Eiji Tsuburaya (1901 - 1970), producer Tomoyuki Tanaka (1910 - 1997) and director Ishirō Honda (1911- 1993).

Eiji Tsuburaya (1901 - 1970)
         Born in 1901, Eiji Tsuburaya’s fascination with aviation lead him as a child to obsessively design and build model airplanes.  But when his hopes to attend the Nippon Flying School were dashed upon the tragic death of it’s founder, he'd instead attend trade school, this leading to his employment in research and development for Utsumi toys.  More an engineer than toy designer, Tsuburaya’s career took a major turn when, at a company party in 1919, he met director Yoshiro Edamasa, who offered him the job of cameraman.  

      During the second Sino-Japanese War and WW2, Tsuburaya was Japan’s Frank Kapra and Ray Harryhausen, directing and creating visual effects for numerous propaganda films produced by the then fledgling Toho Studios - which had begun life as owners of the vast majority of Tokyo’s “kabuki” theaters.  While at Toho Tsuburaya developed numerous cutting-edge FX techniques, and created a panoply of innovative camera rigs to which the Japanese film industry would become indebted - all of this spurred by his first viewing of the original KING KONG when it had debuted in Kyoto.  Upon his first exposure to Willis O’Brien’s classic Tsuburaya promised himself, “I will someday make a monster movie like that”. 

     Tsuburaya and his ULTRAMAN cast   

      In 1963 Tsuburaya would found his own visual FX company, Tsuburaya Productions, then in 1966 launch his first TV series ULTRA Q, which two years later was followed by the now legendary ULTRAMAN.  ULTRAMAN would become the first Japanese television series exported worldwide. Even as a successful producer, director and film production company owner in his own right, Tsuburaya remained faithful to Toho, staying with the studio until his death in January 1970.
Tomoyuki Tanaka (1910 - 1997)   

      Born in 1910 in Osaka, future producer Tomoyuki Tanaka (affectionately referred to by film crew who worked under him as “Suwari-Ushi” / “Sitting Bull”) graduated as an economics major from the progressive Kansai University in 1940 then immediately went to work for Toho Studios as one it’s best and brightest young up-and-comers.  In 1945 he produced his first film for the company, THREE WOMEN OF THE NORTH.  And it was on THREE WOMEN that he met actress Chieko Nakakita (Akira Kurosawa‘s ONE WONDERFUL SUNDAY), whom he would wed and to whom he'd remain married until his death in 1997.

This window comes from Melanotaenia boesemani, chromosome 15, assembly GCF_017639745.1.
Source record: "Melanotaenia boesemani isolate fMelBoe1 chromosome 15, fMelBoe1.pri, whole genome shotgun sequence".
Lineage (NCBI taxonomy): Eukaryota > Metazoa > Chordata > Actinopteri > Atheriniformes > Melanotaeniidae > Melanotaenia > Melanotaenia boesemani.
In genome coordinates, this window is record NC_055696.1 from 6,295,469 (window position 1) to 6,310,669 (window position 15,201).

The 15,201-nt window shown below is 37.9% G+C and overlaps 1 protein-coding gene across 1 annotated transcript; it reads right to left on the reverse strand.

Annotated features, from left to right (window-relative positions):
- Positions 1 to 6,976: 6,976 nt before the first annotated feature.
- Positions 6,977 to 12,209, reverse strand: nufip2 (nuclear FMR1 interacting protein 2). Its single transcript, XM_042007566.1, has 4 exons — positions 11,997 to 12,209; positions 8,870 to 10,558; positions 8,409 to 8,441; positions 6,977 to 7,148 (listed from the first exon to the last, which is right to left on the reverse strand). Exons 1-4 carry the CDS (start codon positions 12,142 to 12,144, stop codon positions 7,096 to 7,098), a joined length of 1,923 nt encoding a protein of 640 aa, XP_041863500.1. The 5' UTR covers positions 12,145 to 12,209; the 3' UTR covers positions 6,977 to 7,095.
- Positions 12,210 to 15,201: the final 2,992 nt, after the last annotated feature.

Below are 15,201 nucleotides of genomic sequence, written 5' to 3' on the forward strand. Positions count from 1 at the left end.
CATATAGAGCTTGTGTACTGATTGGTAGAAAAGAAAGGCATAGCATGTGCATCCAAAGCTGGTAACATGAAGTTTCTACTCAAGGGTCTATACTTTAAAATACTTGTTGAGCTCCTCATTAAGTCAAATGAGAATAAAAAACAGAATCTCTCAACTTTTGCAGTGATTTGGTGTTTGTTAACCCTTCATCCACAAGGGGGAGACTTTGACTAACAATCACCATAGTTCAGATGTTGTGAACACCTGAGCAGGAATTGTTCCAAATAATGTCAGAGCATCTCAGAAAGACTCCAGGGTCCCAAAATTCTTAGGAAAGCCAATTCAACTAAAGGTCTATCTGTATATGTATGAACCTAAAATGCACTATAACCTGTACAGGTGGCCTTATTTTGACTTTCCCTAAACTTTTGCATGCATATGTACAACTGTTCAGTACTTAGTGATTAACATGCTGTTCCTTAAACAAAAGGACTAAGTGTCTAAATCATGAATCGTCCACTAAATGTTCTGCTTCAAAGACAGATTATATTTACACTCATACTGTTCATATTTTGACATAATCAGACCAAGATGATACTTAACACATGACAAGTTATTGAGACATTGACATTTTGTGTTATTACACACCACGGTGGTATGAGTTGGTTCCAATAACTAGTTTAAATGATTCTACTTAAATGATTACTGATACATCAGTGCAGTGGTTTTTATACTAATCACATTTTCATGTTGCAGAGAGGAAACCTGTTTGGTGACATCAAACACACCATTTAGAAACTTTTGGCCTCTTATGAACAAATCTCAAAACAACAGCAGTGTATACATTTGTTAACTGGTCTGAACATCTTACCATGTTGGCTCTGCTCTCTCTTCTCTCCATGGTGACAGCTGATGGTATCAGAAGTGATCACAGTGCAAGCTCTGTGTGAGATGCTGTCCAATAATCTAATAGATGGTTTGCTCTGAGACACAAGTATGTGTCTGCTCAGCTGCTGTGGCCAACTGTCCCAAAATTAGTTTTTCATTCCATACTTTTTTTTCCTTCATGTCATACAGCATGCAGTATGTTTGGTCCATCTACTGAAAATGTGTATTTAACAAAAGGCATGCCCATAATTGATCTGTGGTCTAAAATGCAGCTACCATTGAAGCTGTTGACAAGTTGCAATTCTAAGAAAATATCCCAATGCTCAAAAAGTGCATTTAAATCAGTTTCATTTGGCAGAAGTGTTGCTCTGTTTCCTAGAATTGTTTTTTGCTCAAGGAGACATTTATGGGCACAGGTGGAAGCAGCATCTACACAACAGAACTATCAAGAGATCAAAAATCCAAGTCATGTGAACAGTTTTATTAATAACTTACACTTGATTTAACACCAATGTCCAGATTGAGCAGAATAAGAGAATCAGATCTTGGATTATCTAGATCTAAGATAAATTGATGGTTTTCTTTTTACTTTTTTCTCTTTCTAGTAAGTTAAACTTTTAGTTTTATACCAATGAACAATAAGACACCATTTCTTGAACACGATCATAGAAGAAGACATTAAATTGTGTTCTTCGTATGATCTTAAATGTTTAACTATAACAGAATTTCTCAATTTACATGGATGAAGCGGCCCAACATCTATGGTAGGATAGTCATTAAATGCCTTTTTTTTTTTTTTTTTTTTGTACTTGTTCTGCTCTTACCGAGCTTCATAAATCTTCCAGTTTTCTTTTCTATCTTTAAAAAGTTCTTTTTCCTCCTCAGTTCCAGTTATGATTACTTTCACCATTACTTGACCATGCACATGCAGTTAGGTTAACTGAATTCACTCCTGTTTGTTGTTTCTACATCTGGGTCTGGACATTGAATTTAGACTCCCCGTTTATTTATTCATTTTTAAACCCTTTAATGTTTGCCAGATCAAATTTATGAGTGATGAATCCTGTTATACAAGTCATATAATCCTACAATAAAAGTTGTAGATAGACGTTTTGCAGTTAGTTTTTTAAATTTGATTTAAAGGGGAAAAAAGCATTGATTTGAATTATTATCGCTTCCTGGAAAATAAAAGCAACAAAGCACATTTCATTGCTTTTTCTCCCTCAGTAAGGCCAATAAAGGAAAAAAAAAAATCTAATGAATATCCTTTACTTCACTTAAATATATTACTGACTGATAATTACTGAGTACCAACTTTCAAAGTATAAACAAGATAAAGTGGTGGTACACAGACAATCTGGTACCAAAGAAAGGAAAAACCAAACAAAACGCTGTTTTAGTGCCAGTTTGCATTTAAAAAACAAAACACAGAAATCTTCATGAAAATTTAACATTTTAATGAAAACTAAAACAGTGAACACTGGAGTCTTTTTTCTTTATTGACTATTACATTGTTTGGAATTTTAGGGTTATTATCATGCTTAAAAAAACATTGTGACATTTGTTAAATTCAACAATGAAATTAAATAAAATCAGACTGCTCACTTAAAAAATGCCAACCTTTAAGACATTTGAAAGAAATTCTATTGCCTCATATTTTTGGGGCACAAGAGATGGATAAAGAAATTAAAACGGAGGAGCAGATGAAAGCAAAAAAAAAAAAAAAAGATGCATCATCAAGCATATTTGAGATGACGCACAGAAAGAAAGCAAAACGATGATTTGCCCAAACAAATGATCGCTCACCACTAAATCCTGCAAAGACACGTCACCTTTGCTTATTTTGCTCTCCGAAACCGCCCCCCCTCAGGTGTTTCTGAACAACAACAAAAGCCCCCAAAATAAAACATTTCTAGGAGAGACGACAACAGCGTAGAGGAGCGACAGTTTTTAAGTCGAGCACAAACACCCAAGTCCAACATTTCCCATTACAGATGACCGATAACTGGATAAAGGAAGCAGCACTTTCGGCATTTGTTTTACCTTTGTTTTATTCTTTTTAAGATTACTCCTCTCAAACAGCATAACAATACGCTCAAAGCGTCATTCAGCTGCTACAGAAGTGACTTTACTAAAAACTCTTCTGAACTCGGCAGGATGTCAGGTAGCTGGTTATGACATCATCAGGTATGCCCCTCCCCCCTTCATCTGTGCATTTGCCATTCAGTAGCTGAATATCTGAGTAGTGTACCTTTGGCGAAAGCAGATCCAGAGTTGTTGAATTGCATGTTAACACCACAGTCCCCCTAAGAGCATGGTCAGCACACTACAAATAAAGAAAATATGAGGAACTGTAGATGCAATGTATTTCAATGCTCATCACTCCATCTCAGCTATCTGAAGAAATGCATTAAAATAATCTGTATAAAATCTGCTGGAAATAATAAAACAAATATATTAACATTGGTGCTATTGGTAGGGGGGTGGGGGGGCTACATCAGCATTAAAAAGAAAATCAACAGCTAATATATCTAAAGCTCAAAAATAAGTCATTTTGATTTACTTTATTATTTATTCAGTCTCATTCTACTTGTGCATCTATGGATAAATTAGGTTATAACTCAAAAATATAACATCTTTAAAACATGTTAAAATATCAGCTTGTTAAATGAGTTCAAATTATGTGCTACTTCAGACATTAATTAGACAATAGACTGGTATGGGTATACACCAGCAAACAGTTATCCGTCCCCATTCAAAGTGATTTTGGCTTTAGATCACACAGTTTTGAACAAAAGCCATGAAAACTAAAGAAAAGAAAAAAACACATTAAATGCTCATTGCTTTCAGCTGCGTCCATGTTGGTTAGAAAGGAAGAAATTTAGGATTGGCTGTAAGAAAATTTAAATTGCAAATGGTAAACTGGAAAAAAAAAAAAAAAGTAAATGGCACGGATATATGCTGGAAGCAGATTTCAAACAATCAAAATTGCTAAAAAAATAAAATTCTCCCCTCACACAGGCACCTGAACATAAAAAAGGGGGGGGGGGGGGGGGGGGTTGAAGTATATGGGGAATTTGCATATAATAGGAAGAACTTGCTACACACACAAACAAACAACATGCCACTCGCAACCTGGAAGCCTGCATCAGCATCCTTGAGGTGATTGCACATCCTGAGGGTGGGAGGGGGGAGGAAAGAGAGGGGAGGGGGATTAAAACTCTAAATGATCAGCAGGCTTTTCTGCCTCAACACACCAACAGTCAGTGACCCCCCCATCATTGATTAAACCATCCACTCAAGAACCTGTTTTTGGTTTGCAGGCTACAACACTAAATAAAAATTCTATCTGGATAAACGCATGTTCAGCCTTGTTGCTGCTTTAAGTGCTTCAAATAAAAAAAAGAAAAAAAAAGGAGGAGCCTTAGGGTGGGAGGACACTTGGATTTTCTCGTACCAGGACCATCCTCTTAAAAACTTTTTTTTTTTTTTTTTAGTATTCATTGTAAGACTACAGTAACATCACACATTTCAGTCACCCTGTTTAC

GODZILLA’s primary birth parent, Tanaka first came up with the idea for the indestructible “King of the Monsters” after his in-the-pre-production-phase joint Japanese-Indonesian film EIKO NO KATATANI (BEHIND THE GLORY) was suddenly scrapped when at the last minute the Indonesian government decided not to grant his cast and crew work visas.  Not wanting to lose his assembled personnel (along with money already spent) Tanaka had to quickly come up with a replacement project.  And this he did while gazing out the window over the ocean during a plane trip back to Japan. 

     Partially inspired by Ray Harryhausen’s fanciful “Rhedosaurus” in THE BEAST FROM 20,000 FATHOMS (1953) and partially by still fresh memories of Japan’s destructive encounter with the atomic bomb at Hiroshima and Nagasaki, Tanaka envisioned a mutated reptilian creature, far beyond the size of a traditional dinosaur, rising from the depths of the sea - both created then later re-awakened by mankind’s nuclear folly, which the creature would revisit upon his “creators”.